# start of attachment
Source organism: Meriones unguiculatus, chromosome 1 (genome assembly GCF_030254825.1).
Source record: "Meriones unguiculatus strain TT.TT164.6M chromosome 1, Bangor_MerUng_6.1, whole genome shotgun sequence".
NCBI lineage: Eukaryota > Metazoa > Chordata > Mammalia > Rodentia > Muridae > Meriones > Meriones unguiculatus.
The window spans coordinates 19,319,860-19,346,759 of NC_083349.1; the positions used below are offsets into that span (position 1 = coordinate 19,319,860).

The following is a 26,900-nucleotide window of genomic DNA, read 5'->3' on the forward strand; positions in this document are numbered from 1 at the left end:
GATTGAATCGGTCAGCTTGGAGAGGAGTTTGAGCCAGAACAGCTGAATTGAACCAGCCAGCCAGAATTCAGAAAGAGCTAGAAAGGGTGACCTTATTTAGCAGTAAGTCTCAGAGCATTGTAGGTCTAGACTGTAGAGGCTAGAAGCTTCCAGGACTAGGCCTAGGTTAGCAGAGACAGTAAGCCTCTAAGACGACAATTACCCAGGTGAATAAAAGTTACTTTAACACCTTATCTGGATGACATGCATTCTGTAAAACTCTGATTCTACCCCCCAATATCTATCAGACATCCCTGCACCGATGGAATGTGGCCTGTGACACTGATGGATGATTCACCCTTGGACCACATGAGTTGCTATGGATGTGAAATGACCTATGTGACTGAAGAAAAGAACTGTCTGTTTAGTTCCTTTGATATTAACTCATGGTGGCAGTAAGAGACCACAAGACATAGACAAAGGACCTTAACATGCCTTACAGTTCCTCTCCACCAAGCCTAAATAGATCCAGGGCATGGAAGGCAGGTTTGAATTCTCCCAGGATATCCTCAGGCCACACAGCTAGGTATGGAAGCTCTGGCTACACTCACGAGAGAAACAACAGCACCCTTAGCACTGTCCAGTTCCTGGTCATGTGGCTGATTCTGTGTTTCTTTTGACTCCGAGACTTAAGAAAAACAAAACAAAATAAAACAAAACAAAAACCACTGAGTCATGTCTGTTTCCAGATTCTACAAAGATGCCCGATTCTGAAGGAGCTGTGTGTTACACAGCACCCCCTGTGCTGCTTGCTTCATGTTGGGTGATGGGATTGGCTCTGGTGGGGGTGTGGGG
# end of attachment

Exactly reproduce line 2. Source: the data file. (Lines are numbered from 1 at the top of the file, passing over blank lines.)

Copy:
Source record: "Meriones unguiculatus strain TT.TT164.6M chromosome 1, Bangor_MerUng_6.1, whole genome shotgun sequence".